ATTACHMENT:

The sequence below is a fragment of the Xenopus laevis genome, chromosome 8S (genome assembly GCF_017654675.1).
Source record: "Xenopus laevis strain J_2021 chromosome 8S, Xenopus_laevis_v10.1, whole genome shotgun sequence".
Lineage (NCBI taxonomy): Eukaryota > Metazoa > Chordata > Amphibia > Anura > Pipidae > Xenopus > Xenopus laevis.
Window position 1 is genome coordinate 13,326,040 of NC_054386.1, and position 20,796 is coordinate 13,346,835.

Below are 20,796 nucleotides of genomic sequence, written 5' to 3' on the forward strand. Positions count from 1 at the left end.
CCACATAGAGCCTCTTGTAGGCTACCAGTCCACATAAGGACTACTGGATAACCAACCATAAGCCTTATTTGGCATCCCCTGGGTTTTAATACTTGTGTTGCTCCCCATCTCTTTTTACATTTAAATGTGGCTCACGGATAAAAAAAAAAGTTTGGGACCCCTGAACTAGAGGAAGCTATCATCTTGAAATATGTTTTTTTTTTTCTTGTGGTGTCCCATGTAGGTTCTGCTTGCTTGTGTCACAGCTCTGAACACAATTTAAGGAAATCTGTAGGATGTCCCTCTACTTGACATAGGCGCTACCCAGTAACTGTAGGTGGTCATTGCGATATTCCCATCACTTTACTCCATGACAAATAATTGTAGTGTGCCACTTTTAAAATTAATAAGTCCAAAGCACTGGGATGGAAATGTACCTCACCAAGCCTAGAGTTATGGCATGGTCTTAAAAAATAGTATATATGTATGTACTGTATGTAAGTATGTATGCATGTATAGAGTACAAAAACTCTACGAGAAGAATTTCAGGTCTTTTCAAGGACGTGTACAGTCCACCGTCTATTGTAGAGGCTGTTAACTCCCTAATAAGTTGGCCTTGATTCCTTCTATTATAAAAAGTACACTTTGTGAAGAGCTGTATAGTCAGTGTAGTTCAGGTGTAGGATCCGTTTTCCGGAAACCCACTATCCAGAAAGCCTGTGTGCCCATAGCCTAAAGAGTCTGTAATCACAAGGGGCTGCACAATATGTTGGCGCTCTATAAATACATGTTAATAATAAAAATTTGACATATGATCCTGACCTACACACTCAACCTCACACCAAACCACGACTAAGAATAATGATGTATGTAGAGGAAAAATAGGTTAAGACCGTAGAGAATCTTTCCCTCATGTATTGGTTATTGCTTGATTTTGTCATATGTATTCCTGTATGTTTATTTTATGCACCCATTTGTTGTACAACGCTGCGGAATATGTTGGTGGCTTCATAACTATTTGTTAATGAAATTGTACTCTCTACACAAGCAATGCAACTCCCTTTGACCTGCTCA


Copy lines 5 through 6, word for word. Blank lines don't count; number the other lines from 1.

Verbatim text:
Below are 20,796 nucleotides of genomic sequence, written 5' to 3' on the forward strand. Positions count from 1 at the left end.
CCACATAGAGCCTCTTGTAGGCTACCAGTCCACATAAGGACTACTGGATAACCAACCATAAGCCTTATTTGGCATCCCCTGGGTTTTAATACTTGTGTTGCTCCCCATCTCTTTTTACATTTAAATGTGGCTCACGGATAAAAAAAAAAGTTTGGGACCCCTGAACTAGAGGAAGCTATCATCTTGAAATATGTTTTTTTTTTTCTTGTGGTGTCCCATGTAGGTTCTGCTTGCTTGTGTCACAGCTCTGAACACAATTTAAGGAAATCTGTAGGATGTCCCTCTACTTGACATAGGCGCTACCCAGTAACTGTAGGTGGTCATTGCGATATTCCCATCACTTTACTCCATGACAAATAATTGTAGTGTGCCACTTTTAAAATTAATAAGTCCAAAGCACTGGGATGGAAATGTACCTCACCAAGCCTAGAGTTATGGCATGGTCTTAAAAAATAGTATATATGTATGTACTGTATGTAAGTATGTATGCATGTATAGAGTACAAAAACTCTACGAGAAGAATTTCAGGTCTTTTCAAGGACGTGTACAGTCCACCGTCTATTGTAGAGGCTGTTAACTCCCTAATAAGTTGGCCTTGATTCCTTCTATTATAAAAAGTACACTTTGTGAAGAGCTGTATAGTCAGTGTAGTTCAGGTGTAGGATCCGTTTTCCGGAAACCCACTATCCAGAAAGCCTGTGTGCCCATAGCCTAAAGAGTCTGTAATCACAAGGGGCTGCACAATATGTTGGCGCTCTATAAATACATGTTAATAATAAAAATTTGACATATGATCCTGACCTACACACTCAACCTCACACCAAACCACGACTAAGAATAATGATGTATGTAGAGGAAAAATAGGTTAAGACCGTAGAGAATCTTTCCCTCATGTATTGGTTATTGCTTGATTTTGTCATATGTATTCCTGTATGTTTATTTTATGCACCCATTTGTTGTACAACGCTGCGGAATATGTTGGTGGCTTCATAACTATTTGTTAATGAAATTGTACTCTCTACACAAGCAATGCAACTCCCTTTGACCTGCTCA